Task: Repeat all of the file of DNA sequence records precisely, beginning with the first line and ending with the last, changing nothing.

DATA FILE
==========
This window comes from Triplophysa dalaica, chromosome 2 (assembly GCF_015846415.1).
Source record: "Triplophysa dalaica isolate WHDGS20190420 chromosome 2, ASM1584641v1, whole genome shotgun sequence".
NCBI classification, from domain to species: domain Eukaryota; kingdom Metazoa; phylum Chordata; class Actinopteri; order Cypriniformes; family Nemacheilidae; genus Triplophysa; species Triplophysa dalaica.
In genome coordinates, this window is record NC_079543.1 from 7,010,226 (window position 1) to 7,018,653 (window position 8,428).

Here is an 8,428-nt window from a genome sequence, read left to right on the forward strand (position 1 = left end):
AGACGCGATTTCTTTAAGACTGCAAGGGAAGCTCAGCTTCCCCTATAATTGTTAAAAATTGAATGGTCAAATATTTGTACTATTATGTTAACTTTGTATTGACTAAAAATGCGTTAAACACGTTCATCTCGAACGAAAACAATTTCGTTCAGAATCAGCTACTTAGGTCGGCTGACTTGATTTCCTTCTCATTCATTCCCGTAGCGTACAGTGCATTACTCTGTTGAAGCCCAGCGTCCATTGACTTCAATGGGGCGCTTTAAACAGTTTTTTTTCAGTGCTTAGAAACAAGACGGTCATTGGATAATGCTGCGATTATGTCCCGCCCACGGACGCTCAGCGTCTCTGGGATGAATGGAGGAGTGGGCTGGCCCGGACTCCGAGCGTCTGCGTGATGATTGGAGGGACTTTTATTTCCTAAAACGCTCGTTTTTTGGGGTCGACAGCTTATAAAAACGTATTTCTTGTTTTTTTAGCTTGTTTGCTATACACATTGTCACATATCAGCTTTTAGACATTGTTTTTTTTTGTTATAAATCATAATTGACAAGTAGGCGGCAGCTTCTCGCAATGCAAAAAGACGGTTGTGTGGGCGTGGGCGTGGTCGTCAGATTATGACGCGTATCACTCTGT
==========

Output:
This window comes from Triplophysa dalaica, chromosome 2 (assembly GCF_015846415.1).
Source record: "Triplophysa dalaica isolate WHDGS20190420 chromosome 2, ASM1584641v1, whole genome shotgun sequence".
NCBI classification, from domain to species: domain Eukaryota; kingdom Metazoa; phylum Chordata; class Actinopteri; order Cypriniformes; family Nemacheilidae; genus Triplophysa; species Triplophysa dalaica.
In genome coordinates, this window is record NC_079543.1 from 7,010,226 (window position 1) to 7,018,653 (window position 8,428).

Here is an 8,428-nt window from a genome sequence, read left to right on the forward strand (position 1 = left end):
AGACGCGATTTCTTTAAGACTGCAAGGGAAGCTCAGCTTCCCCTATAATTGTTAAAAATTGAATGGTCAAATATTTGTACTATTATGTTAACTTTGTATTGACTAAAAATGCGTTAAACACGTTCATCTCGAACGAAAACAATTTCGTTCAGAATCAGCTACTTAGGTCGGCTGACTTGATTTCCTTCTCATTCATTCCCGTAGCGTACAGTGCATTACTCTGTTGAAGCCCAGCGTCCATTGACTTCAATGGGGCGCTTTAAACAGTTTTTTTTCAGTGCTTAGAAACAAGACGGTCATTGGATAATGCTGCGATTATGTCCCGCCCACGGACGCTCAGCGTCTCTGGGATGAATGGAGGAGTGGGCTGGCCCGGACTCCGAGCGTCTGCGTGATGATTGGAGGGACTTTTATTTCCTAAAACGCTCGTTTTTTGGGGTCGACAGCTTATAAAAACGTATTTCTTGTTTTTTTAGCTTGTTTGCTATACACATTGTCACATATCAGCTTTTAGACATTGTTTTTTTTTGTTATAAATCATAATTGACAAGTAGGCGGCAGCTTCTCGCAATGCAAAAAGACGGTTGTGTGGGCGTGGGCGTGGTCGTCAGATTATGACGCGTATCACTCTGT